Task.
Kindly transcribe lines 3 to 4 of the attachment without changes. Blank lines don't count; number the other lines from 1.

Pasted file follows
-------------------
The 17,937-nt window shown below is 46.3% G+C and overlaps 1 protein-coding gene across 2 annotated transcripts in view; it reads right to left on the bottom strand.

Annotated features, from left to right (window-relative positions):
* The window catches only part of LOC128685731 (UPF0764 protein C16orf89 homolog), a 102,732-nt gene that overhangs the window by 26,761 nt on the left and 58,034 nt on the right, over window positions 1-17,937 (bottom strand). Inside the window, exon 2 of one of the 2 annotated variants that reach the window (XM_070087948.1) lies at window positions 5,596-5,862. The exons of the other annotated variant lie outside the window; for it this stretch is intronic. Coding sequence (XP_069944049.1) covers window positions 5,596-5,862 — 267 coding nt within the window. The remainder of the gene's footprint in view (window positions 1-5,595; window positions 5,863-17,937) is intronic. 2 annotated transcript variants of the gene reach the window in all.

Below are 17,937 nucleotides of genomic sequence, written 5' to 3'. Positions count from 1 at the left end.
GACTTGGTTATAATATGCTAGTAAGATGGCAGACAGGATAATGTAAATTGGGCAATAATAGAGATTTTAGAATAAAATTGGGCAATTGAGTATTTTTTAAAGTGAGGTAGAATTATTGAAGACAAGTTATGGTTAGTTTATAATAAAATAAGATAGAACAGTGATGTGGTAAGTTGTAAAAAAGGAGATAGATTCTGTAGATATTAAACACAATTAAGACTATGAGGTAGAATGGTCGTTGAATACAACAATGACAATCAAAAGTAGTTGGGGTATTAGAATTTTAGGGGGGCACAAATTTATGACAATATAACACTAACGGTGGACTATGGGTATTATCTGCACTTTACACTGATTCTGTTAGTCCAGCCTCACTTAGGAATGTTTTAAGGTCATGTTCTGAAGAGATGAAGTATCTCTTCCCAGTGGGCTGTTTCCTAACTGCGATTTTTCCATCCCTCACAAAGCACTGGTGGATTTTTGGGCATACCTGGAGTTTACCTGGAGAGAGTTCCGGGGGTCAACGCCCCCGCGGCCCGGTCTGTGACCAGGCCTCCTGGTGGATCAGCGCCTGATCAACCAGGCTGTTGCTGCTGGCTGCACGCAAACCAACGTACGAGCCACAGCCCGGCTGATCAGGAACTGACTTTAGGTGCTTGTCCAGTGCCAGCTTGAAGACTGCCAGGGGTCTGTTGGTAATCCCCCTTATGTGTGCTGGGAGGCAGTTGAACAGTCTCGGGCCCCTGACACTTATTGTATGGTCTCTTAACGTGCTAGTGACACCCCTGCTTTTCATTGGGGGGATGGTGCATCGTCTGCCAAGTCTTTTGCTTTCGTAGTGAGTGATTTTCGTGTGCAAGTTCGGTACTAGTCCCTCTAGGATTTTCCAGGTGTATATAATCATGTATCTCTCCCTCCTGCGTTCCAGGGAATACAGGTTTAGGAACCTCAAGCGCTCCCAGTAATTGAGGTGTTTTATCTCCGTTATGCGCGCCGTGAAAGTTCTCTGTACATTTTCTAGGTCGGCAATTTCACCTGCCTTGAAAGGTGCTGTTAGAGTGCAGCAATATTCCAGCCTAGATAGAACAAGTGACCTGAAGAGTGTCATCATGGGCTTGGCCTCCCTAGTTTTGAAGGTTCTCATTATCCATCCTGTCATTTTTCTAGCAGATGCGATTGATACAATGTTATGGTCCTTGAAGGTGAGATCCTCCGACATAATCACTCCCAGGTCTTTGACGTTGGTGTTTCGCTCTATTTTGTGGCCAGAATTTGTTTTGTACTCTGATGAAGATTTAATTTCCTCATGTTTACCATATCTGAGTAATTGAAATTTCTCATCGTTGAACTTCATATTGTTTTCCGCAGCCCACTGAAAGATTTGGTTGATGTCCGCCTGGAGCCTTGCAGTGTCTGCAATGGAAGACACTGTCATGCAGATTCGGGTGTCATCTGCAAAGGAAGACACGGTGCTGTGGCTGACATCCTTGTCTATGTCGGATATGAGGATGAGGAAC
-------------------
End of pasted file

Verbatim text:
* The window catches only part of LOC128685731 (UPF0764 protein C16orf89 homolog), a 102,732-nt gene that overhangs the window by 26,761 nt on the left and 58,034 nt on the right, over window positions 1-17,937 (bottom strand). Inside the window, exon 2 of one of the 2 annotated variants that reach the window (XM_070087948.1) lies at window positions 5,596-5,862. The exons of the other annotated variant lie outside the window; for it this stretch is intronic. Coding sequence (XP_069944049.1) covers window positions 5,596-5,862 — 267 coding nt within the window. The remainder of the gene's footprint in view (window positions 1-5,595; window positions 5,863-17,937) is intronic. 2 annotated transcript variants of the gene reach the window in all.

Below are 17,937 nucleotides of genomic sequence, written 5' to 3'. Positions count from 1 at the left end.